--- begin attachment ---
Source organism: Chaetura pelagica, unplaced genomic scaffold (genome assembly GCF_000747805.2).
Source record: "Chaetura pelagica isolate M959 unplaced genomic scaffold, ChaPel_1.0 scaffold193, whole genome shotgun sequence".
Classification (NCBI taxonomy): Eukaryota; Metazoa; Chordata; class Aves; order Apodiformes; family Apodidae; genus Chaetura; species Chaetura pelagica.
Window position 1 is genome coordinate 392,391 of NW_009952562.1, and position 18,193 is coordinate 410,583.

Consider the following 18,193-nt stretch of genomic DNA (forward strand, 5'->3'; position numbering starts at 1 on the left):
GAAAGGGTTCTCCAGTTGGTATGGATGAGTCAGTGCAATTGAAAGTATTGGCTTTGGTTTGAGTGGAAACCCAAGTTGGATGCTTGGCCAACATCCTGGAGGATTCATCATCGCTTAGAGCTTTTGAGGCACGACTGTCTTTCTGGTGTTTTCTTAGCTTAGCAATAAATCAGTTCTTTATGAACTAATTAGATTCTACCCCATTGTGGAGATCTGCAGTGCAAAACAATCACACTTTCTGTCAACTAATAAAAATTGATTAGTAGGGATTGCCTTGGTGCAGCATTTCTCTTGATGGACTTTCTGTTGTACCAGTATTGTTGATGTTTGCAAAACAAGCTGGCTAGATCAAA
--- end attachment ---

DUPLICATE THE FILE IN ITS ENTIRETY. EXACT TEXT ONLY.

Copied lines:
Source organism: Chaetura pelagica, unplaced genomic scaffold (genome assembly GCF_000747805.2).
Source record: "Chaetura pelagica isolate M959 unplaced genomic scaffold, ChaPel_1.0 scaffold193, whole genome shotgun sequence".
Classification (NCBI taxonomy): Eukaryota; Metazoa; Chordata; class Aves; order Apodiformes; family Apodidae; genus Chaetura; species Chaetura pelagica.
Window position 1 is genome coordinate 392,391 of NW_009952562.1, and position 18,193 is coordinate 410,583.

Consider the following 18,193-nt stretch of genomic DNA (forward strand, 5'->3'; position numbering starts at 1 on the left):
GAAAGGGTTCTCCAGTTGGTATGGATGAGTCAGTGCAATTGAAAGTATTGGCTTTGGTTTGAGTGGAAACCCAAGTTGGATGCTTGGCCAACATCCTGGAGGATTCATCATCGCTTAGAGCTTTTGAGGCACGACTGTCTTTCTGGTGTTTTCTTAGCTTAGCAATAAATCAGTTCTTTATGAACTAATTAGATTCTACCCCATTGTGGAGATCTGCAGTGCAAAACAATCACACTTTCTGTCAACTAATAAAAATTGATTAGTAGGGATTGCCTTGGTGCAGCATTTCTCTTGATGGACTTTCTGTTGTACCAGTATTGTTGATGTTTGCAAAACAAGCTGGCTAGATCAAA